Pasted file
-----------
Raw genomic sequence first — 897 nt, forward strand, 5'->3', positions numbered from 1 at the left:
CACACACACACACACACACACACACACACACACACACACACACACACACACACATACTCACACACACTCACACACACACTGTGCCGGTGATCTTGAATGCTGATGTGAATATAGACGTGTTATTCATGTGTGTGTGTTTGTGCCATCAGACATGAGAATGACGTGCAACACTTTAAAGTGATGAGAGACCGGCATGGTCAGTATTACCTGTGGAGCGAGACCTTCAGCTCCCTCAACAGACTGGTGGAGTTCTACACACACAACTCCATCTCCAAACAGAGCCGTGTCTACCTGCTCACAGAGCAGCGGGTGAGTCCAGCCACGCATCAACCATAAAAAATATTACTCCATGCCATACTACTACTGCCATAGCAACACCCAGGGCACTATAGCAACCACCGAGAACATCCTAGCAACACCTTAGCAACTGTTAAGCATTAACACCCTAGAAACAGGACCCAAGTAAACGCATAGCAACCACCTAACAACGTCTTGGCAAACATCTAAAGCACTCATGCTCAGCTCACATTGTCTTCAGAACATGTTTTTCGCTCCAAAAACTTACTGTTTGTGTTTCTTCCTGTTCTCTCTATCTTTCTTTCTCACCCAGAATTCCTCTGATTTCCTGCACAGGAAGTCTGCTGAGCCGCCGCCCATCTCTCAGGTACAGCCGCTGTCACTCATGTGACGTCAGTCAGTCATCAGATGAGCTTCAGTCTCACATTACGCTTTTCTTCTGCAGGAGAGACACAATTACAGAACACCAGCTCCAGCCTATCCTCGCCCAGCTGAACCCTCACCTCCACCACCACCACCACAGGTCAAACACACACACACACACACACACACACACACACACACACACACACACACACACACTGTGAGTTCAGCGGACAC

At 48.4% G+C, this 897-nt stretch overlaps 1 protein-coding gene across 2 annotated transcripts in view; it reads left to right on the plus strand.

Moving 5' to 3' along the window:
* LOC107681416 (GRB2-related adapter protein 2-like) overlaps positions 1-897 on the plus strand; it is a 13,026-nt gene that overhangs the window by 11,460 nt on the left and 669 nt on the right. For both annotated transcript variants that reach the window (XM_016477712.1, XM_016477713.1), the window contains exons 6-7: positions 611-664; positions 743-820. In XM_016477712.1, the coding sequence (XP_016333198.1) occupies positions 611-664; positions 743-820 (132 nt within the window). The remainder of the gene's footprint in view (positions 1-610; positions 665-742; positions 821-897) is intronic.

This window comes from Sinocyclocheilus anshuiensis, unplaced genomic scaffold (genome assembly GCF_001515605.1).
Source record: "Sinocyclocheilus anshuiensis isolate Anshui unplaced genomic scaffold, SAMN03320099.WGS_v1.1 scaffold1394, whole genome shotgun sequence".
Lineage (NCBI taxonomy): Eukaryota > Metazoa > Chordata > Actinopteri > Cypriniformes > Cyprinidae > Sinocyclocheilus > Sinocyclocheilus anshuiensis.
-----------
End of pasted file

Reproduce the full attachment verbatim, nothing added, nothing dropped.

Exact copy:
Raw genomic sequence first — 897 nt, forward strand, 5'->3', positions numbered from 1 at the left:
CACACACACACACACACACACACACACACACACACACACACACACACACACACATACTCACACACACTCACACACACACTGTGCCGGTGATCTTGAATGCTGATGTGAATATAGACGTGTTATTCATGTGTGTGTGTTTGTGCCATCAGACATGAGAATGACGTGCAACACTTTAAAGTGATGAGAGACCGGCATGGTCAGTATTACCTGTGGAGCGAGACCTTCAGCTCCCTCAACAGACTGGTGGAGTTCTACACACACAACTCCATCTCCAAACAGAGCCGTGTCTACCTGCTCACAGAGCAGCGGGTGAGTCCAGCCACGCATCAACCATAAAAAATATTACTCCATGCCATACTACTACTGCCATAGCAACACCCAGGGCACTATAGCAACCACCGAGAACATCCTAGCAACACCTTAGCAACTGTTAAGCATTAACACCCTAGAAACAGGACCCAAGTAAACGCATAGCAACCACCTAACAACGTCTTGGCAAACATCTAAAGCACTCATGCTCAGCTCACATTGTCTTCAGAACATGTTTTTCGCTCCAAAAACTTACTGTTTGTGTTTCTTCCTGTTCTCTCTATCTTTCTTTCTCACCCAGAATTCCTCTGATTTCCTGCACAGGAAGTCTGCTGAGCCGCCGCCCATCTCTCAGGTACAGCCGCTGTCACTCATGTGACGTCAGTCAGTCATCAGATGAGCTTCAGTCTCACATTACGCTTTTCTTCTGCAGGAGAGACACAATTACAGAACACCAGCTCCAGCCTATCCTCGCCCAGCTGAACCCTCACCTCCACCACCACCACCACAGGTCAAACACACACACACACACACACACACACACACACACACACACACACACACACACACTGTGAGTTCAGCGGACAC

At 48.4% G+C, this 897-nt stretch overlaps 1 protein-coding gene across 2 annotated transcripts in view; it reads left to right on the plus strand.

Moving 5' to 3' along the window:
* LOC107681416 (GRB2-related adapter protein 2-like) overlaps positions 1-897 on the plus strand; it is a 13,026-nt gene that overhangs the window by 11,460 nt on the left and 669 nt on the right. For both annotated transcript variants that reach the window (XM_016477712.1, XM_016477713.1), the window contains exons 6-7: positions 611-664; positions 743-820. In XM_016477712.1, the coding sequence (XP_016333198.1) occupies positions 611-664; positions 743-820 (132 nt within the window). The remainder of the gene's footprint in view (positions 1-610; positions 665-742; positions 821-897) is intronic.

This window comes from Sinocyclocheilus anshuiensis, unplaced genomic scaffold (genome assembly GCF_001515605.1).
Source record: "Sinocyclocheilus anshuiensis isolate Anshui unplaced genomic scaffold, SAMN03320099.WGS_v1.1 scaffold1394, whole genome shotgun sequence".
Lineage (NCBI taxonomy): Eukaryota > Metazoa > Chordata > Actinopteri > Cypriniformes > Cyprinidae > Sinocyclocheilus > Sinocyclocheilus anshuiensis.